Ghouls - Often mistaken for undead, Ghouls are actually shapeshifting fey. Their true form is that of an emaciated, deformed corpse-like being with a maw of double-rowed teeth, similar to a shark. They will often take the form of animals to lure travelers off paths in order to eat them in privacy. They will also eat corpses, and often live in graveyards. They are quite physically powerful - but will only actually attack and kill those who step foot on its territory of sand, allowing wary travelers to pass unharmed.

Mothmen - Mothmen are fey that are portents of bad luck. They usually appear as 7 foot shadows with moth wings and large, yellow eyes. They are associated with malevolence and are often blamed for disaster, but they are actually curious creatures that bare humans no ill-will. They can sense when a preventable disaster caused by humans will claim much life in the near future. They simply gather to watch the chaos. Sometimes they will show themselves to humans as a kind of game; to see if the humans can realize the disaster is coming and prevent it. Most often, the humans are too frightened by the mothman's presence to actually put two and two together and stop the disaster.

Nuckelavee - A horrible fey who appears as an antlered male human torso atop a deer's body. They have only a single eye in their forehead that appears as if it is on fire. Perhaps the most distinguishing characteristic of nuckelavee is the fact that they have no skin; their veins, muscles, blood, tendons and sinew are all plainly visible. They are usually found near salt water and fresh water acts as a repellent to them. They will not willingly cross freshwater streams or rivers even with the aid of a bridge. They are the bane of coastal villages and farms; they can cause plague, famine, and will often kill domesticated creatures with impunity.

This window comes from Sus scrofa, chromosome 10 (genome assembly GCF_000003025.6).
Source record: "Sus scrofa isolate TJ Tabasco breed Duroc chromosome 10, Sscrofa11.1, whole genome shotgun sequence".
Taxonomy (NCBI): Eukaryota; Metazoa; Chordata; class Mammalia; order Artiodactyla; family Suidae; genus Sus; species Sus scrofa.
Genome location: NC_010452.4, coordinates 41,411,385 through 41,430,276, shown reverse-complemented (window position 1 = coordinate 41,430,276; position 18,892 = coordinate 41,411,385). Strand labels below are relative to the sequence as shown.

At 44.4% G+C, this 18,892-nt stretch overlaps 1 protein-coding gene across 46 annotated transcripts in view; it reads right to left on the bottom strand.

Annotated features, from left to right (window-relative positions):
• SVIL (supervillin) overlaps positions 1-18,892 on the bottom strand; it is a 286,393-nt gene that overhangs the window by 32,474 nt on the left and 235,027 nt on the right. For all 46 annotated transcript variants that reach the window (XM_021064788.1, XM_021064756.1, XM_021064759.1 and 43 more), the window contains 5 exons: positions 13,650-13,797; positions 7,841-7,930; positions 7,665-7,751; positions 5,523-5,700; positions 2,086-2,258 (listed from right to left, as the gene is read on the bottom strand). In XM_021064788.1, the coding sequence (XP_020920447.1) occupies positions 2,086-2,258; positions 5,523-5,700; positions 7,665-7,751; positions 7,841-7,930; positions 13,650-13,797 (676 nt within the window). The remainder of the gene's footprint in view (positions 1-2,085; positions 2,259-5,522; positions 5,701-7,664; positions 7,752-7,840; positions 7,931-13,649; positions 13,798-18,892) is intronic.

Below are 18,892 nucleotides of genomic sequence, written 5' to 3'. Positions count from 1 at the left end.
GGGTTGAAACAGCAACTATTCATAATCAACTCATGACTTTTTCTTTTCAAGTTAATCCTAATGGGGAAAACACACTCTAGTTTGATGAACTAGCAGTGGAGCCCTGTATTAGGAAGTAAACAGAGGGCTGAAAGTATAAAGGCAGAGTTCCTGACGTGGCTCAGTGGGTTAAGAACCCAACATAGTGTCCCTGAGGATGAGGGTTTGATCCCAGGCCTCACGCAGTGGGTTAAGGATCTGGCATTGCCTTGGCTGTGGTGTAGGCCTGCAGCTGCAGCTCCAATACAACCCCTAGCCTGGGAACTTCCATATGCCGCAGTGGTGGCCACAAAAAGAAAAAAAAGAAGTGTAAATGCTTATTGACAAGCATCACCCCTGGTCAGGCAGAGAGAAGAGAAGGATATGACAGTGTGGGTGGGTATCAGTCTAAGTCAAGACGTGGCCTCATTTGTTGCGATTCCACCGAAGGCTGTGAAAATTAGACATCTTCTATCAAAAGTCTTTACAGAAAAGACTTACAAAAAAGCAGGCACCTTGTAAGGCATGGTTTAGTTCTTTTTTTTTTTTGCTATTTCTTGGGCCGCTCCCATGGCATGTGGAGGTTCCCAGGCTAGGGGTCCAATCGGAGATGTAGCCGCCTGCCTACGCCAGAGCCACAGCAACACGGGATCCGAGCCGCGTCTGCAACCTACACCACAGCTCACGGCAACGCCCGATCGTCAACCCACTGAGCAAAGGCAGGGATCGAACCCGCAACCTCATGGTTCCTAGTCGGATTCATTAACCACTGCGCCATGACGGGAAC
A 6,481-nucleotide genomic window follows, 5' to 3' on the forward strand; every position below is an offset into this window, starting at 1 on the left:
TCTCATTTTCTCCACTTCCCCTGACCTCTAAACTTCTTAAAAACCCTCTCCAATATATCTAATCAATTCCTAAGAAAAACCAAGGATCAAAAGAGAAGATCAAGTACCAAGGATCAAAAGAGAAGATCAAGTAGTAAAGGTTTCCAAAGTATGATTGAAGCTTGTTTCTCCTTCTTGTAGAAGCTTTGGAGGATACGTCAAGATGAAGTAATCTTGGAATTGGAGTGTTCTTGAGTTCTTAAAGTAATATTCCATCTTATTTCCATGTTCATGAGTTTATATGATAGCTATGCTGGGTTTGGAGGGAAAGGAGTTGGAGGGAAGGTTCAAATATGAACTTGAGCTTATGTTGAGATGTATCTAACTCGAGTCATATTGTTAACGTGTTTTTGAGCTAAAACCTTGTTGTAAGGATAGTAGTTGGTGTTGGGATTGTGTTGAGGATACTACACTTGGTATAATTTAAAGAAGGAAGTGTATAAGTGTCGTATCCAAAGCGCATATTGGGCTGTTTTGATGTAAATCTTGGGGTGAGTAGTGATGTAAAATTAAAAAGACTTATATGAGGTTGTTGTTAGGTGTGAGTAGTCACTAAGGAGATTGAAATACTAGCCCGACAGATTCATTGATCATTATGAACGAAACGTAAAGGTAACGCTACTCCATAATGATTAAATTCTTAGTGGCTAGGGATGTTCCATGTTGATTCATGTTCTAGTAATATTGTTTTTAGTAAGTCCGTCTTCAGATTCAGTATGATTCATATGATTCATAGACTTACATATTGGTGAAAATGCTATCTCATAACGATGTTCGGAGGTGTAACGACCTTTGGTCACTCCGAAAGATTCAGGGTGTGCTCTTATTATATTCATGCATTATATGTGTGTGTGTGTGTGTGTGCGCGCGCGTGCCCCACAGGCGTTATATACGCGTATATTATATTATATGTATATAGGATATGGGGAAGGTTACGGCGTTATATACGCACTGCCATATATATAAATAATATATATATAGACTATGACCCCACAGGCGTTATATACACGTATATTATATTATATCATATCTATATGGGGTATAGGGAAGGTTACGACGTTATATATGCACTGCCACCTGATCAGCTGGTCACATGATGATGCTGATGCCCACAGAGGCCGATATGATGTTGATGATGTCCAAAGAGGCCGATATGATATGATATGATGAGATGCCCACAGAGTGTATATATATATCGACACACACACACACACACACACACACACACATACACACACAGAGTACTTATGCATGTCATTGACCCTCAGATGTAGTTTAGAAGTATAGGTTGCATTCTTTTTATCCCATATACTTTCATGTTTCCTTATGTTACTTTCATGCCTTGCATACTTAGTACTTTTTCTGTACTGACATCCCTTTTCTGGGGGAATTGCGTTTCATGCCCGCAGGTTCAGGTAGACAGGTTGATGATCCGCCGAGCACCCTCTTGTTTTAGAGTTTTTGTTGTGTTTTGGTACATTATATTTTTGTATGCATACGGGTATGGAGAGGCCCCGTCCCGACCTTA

Nymph - Usually found near springs or ponds, Nymphs are similar to dryads, but instead bond their soul to a place instead of a living tree. If Dryads are considered lovely and seductive creatures, Nymphs are even worse - they are almost irresistible sexually, but have a faux-modesty about them that they use to confuse and manipulate. Tales say that seeing a Nymph disrobe can blind a man, but in actuality, Nymphs can cause all manner of afflictions to the human body. This can include blindness, deafness, causing their victim to become mute, become completely numb, paralyzed, or even dominate their mind completely. Nymphs enjoy nothing more than taking mentally dominated human slaves as servants.

Shadowling - Also known as shadow people, a shadowling is a fey that enjoys spying on humans. They cannot be seen if looked at directly, but can often appear as glimpses in peripheral vision. If they feel that they are being threated by exposure, they become malicious. They will start fires, cause accidents, or do anything to scare away, intimidate, or even kill the person who can see them. Young astralmancers are often tormented by shadowlings while their powers are developing.